Sleepless from Stress? 10 Tips for a Good Night’s Sleep
Let’s say you’re about to leave for vacation tomorrow, run your first marathon, or take an important exam. Of all times, you could really use some hours of deep, regenerative sleep. But, of course, you can’t get a wink of it. The fact that you just can’t fall asleep is stressing you out even more, and there goes a good night’s sleep – a common scenario of how stress affects sleep. Then, the next morning, you crawl out of bed, exhausted and with dark circles under your eyes. Sounds familiar?
Today, we have 10 tips for you to avoid this scenario in the future and sleep peacefully despite everyday stress.
During the day
1. Take mini breaks
It’s vital to take some me-time to relax, a few minutes here and a few minutes there, throughout the day. If you have a desk job relax tense muscles and allow your thoughts to wander to a distant place (e.g. your next holiday destination) for a moment. Do that regularly and you’ll feel less stressed at the end of the day.
2. Stop brooding, do something!
If there’s something that’s been bothering you for days, you should really address the problem – no matter how unpleasant it might be. Instead of carrying your problems around, tackle them step by step. Don’t overthink it, just do it (at your pace)!
3. Get moving!
Exercising is a so-called active stress coping strategy and makes us pleasantly tired in the evening. Take a short walk before or after dinner. Physical activity is a great way to reduce stress; plus, it helps us unwind.
4. Sleep hygiene
We’re not talking about vacuum cleaners and dusters (even though a clean bedroom does contribute to an increased sleep quality), but about the fact that problems don’t belong in our bedrooms. Keep a little notebook on your nightstand and scribble down all thoughts that keep you from falling asleep. This will help you relax and let go.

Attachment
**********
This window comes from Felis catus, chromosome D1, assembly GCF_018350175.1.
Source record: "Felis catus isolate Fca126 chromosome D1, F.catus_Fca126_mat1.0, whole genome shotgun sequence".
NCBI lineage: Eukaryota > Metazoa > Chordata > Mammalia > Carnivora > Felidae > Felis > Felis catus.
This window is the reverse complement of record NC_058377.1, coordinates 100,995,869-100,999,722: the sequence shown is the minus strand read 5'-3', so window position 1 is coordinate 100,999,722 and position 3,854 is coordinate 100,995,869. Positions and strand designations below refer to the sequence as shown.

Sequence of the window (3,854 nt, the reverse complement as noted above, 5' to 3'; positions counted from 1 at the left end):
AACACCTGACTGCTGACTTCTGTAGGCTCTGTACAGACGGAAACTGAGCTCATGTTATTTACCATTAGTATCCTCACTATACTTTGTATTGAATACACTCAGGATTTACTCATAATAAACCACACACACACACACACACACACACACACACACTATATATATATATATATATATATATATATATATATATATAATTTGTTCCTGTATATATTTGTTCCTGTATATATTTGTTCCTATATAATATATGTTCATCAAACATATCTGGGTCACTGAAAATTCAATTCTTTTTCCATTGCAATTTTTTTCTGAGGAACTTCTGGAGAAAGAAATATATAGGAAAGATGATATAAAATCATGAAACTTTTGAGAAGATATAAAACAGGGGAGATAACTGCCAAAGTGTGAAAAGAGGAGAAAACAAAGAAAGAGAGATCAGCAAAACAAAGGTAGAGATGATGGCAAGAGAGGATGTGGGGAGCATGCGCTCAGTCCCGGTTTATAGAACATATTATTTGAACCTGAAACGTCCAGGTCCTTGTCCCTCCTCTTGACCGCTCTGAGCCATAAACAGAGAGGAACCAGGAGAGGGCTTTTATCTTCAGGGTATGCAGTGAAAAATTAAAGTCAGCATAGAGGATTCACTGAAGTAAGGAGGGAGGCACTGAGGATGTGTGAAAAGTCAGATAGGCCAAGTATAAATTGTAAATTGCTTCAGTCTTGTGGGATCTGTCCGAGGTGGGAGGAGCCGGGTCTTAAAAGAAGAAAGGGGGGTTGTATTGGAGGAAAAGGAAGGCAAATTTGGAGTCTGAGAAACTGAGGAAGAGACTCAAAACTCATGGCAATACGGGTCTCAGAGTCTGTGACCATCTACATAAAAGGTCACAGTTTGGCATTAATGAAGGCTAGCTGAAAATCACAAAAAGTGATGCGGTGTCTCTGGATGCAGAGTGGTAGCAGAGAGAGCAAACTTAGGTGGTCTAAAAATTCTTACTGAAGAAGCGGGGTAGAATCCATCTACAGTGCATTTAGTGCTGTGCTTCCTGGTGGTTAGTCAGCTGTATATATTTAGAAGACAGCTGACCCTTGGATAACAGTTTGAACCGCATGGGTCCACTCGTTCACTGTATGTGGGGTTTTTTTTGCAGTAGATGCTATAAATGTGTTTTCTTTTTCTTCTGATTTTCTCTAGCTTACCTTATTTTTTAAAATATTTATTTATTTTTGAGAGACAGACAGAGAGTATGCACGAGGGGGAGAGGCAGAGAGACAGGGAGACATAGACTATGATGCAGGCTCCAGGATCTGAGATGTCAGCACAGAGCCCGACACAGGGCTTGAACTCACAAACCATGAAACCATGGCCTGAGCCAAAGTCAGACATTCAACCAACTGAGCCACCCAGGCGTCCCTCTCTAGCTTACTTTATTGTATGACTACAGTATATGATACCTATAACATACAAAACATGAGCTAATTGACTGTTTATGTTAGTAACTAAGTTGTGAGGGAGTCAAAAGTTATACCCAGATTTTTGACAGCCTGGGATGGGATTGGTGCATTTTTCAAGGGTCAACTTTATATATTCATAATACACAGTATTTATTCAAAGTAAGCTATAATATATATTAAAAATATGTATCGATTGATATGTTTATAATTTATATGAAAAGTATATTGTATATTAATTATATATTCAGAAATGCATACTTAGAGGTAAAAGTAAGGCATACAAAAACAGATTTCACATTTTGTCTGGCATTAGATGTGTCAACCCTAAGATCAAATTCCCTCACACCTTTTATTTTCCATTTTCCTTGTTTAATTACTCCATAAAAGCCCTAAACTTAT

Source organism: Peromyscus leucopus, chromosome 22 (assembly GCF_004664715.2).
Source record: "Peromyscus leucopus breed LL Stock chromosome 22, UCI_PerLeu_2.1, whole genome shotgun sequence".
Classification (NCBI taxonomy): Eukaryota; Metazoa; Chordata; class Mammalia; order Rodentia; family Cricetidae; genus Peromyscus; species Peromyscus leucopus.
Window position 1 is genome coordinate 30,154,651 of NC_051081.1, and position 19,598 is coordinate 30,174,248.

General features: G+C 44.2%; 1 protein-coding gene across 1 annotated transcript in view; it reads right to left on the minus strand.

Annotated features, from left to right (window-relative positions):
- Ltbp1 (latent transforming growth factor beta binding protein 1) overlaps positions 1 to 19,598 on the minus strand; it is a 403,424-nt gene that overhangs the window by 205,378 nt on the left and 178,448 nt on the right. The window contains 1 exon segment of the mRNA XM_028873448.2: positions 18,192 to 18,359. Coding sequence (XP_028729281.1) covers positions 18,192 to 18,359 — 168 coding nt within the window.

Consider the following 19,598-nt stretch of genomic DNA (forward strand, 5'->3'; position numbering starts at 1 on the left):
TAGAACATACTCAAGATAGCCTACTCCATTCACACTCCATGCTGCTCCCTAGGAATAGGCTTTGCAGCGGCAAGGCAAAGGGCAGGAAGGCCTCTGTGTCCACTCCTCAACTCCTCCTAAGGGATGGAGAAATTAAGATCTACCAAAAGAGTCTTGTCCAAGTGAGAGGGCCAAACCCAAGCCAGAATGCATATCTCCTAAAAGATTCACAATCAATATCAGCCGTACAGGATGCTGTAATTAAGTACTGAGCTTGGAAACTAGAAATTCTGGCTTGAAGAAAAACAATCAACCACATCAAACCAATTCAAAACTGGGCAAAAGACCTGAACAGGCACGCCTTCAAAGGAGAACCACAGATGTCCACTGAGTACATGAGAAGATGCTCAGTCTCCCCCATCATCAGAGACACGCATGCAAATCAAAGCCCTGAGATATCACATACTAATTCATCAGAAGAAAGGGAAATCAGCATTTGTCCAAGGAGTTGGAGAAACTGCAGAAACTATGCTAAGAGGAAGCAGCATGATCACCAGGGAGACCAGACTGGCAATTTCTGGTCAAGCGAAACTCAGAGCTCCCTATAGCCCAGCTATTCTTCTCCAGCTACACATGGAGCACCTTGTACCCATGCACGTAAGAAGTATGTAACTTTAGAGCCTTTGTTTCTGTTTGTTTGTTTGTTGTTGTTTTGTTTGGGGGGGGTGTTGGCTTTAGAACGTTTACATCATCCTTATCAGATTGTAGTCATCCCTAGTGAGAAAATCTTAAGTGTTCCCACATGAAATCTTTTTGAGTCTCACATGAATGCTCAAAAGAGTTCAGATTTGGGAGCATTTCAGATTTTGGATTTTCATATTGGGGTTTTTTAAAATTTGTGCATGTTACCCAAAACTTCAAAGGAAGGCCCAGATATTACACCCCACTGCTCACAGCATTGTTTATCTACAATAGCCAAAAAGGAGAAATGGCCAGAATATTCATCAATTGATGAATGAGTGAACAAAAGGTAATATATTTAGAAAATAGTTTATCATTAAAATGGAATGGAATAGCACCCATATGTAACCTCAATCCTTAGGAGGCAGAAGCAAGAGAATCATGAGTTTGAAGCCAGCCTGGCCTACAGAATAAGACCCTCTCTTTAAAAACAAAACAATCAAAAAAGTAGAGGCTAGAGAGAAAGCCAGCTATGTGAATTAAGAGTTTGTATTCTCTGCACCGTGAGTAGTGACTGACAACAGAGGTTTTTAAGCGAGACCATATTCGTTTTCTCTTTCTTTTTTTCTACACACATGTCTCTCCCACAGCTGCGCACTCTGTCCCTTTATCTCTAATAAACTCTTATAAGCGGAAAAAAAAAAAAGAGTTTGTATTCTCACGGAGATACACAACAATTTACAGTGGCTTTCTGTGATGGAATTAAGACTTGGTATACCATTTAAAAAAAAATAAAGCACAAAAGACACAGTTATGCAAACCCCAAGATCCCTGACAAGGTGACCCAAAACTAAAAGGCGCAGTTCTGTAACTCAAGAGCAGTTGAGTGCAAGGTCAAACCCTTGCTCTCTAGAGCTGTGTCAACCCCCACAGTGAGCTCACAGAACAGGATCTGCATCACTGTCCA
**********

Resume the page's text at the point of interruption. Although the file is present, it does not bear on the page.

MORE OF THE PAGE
5. Wide awake and can’t sleep
If you can’t seem to let go of something you could actually resolve right now, just get up and do it instead of tossing and turning in bed for hours. If you simply feel wide awake, get up and do something until you feel tired. Forcing yourself to sleep is pointless. It just doesn’t work. Actually, not only is sleep duration important, but also your deep sleep phases. Therefore, longer doesn’t necessarily mean better.
6. Come up with rituals
Rituals help us prepare for bedtime both mentally and physically. Create a daily routine you follow before going to bed. Here are a few ideas: have a cup of herbal tea, light a scented candle and read a few pages (of a book or magazine), do a 10-minute yoga routine or try some relaxation techniques.
7. Goodbye, electronics!
Make an effort to keep your bedroom as electronics-free as possible. Use alarm clocks without digital displays and do without your phone, tablet, etc (this is actually possible!) the last 30 to 60 minutes before you go to bed. Our constant companions, their illuminated, blinking displays, and the never-ending information flood deprive us of our much-needed sleep.
8. Ban all clocks from your nightstand
If you wake up at night, avoid peeking at the (alarm) clock. Watching the minutes pass, when you know you should actually be sleeping, will just stress you out. Position your alarm clock out of sight and reach.
9. Grab a pen
Is it impossible to go back to sleep? Write down your thoughts. Even if it’s 4:00 a.m. For all those who share a bed with their partner: get one of those tiny, clip-on reading lamps so you don’t wake your significant other.
Turn off your phone at night or activate airplane mode. Try this also in the evening or on weekends every now and then. You don’t have to be available 24/7. Actually, you shouldn’t be, because that puts a lot of extra pressure on us, even if it’s only unconscious.
…and for those nights when nothing seems to help, try to save the next day with a power nap!